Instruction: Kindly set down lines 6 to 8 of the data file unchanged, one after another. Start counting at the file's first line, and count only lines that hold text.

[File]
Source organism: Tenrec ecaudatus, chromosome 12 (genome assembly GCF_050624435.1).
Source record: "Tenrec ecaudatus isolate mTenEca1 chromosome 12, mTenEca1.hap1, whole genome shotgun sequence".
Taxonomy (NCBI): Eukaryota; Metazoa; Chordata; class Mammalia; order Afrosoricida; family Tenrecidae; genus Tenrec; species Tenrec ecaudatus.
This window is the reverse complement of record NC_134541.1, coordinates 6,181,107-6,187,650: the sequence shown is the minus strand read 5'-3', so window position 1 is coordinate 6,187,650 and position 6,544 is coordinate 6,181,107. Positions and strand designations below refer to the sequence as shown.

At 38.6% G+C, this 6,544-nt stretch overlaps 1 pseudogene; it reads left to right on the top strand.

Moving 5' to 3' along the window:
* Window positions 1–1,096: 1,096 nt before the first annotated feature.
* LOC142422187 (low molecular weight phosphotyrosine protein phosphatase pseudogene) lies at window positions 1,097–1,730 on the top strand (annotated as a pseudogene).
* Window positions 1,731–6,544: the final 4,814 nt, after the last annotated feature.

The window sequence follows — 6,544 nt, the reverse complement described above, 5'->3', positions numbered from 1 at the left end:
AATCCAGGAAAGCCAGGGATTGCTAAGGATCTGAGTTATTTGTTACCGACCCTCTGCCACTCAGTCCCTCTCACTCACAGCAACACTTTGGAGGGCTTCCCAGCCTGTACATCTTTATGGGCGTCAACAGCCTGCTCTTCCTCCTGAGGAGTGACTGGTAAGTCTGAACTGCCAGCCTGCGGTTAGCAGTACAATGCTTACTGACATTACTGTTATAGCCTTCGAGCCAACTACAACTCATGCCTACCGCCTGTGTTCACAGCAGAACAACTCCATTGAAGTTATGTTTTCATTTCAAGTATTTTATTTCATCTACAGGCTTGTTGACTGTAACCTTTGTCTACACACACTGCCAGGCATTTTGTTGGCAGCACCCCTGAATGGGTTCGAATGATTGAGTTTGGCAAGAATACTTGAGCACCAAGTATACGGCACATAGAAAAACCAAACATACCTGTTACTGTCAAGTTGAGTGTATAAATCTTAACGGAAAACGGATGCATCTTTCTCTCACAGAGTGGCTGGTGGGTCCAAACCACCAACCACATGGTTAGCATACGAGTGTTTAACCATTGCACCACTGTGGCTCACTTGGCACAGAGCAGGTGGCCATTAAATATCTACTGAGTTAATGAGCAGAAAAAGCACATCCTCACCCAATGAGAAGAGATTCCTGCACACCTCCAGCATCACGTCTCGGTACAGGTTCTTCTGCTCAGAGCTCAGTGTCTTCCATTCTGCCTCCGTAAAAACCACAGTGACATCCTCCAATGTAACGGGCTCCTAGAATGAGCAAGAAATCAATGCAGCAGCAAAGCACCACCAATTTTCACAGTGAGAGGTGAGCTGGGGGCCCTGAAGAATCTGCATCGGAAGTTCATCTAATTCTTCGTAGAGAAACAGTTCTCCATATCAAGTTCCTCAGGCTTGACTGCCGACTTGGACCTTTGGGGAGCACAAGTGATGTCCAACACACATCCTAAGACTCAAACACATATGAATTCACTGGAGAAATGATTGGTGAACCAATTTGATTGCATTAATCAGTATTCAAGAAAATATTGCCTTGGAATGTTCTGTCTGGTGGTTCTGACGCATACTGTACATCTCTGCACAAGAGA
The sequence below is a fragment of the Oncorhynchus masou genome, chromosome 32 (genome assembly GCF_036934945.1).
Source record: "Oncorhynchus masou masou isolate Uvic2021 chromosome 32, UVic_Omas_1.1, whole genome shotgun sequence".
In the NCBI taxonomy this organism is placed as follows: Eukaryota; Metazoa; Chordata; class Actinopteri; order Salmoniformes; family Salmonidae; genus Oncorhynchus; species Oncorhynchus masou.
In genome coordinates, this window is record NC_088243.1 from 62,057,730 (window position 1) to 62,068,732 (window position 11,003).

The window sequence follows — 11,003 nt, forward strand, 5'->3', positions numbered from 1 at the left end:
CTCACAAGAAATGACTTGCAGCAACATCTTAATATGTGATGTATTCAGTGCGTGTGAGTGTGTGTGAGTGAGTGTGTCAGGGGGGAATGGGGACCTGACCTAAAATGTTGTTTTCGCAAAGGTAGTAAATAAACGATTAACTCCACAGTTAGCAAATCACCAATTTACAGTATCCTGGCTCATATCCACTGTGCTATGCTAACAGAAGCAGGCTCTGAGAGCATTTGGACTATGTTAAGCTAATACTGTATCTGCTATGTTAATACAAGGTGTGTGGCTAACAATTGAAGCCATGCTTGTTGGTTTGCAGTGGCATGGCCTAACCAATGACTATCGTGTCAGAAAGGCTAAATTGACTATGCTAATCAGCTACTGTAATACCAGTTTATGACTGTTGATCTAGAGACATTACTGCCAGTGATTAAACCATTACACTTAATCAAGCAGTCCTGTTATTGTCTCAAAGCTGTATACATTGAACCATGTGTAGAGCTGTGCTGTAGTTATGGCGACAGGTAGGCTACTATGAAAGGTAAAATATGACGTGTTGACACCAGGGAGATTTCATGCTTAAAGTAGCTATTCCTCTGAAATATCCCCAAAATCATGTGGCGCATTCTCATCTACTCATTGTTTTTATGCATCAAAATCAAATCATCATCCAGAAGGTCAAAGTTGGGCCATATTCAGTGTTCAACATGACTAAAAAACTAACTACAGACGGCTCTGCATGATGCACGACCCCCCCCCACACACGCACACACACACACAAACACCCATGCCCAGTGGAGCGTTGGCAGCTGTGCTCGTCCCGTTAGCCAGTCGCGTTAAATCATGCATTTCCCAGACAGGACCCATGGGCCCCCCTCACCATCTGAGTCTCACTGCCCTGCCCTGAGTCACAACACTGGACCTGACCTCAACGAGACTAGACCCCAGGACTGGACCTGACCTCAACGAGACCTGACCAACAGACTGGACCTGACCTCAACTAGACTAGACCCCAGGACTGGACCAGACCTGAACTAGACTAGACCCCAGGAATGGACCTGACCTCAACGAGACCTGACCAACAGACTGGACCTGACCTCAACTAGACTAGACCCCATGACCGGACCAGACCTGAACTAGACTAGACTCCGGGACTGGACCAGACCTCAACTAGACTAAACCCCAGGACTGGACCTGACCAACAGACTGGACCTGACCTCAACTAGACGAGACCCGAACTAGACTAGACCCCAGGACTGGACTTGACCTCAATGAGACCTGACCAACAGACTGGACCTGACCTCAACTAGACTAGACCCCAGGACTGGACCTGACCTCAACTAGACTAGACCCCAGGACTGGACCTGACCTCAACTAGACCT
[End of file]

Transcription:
Moving 5' to 3' along the window:
* Window positions 1–1,096: 1,096 nt before the first annotated feature.
* LOC142422187 (low molecular weight phosphotyrosine protein phosphatase pseudogene) lies at window positions 1,097–1,730 on the top strand (annotated as a pseudogene).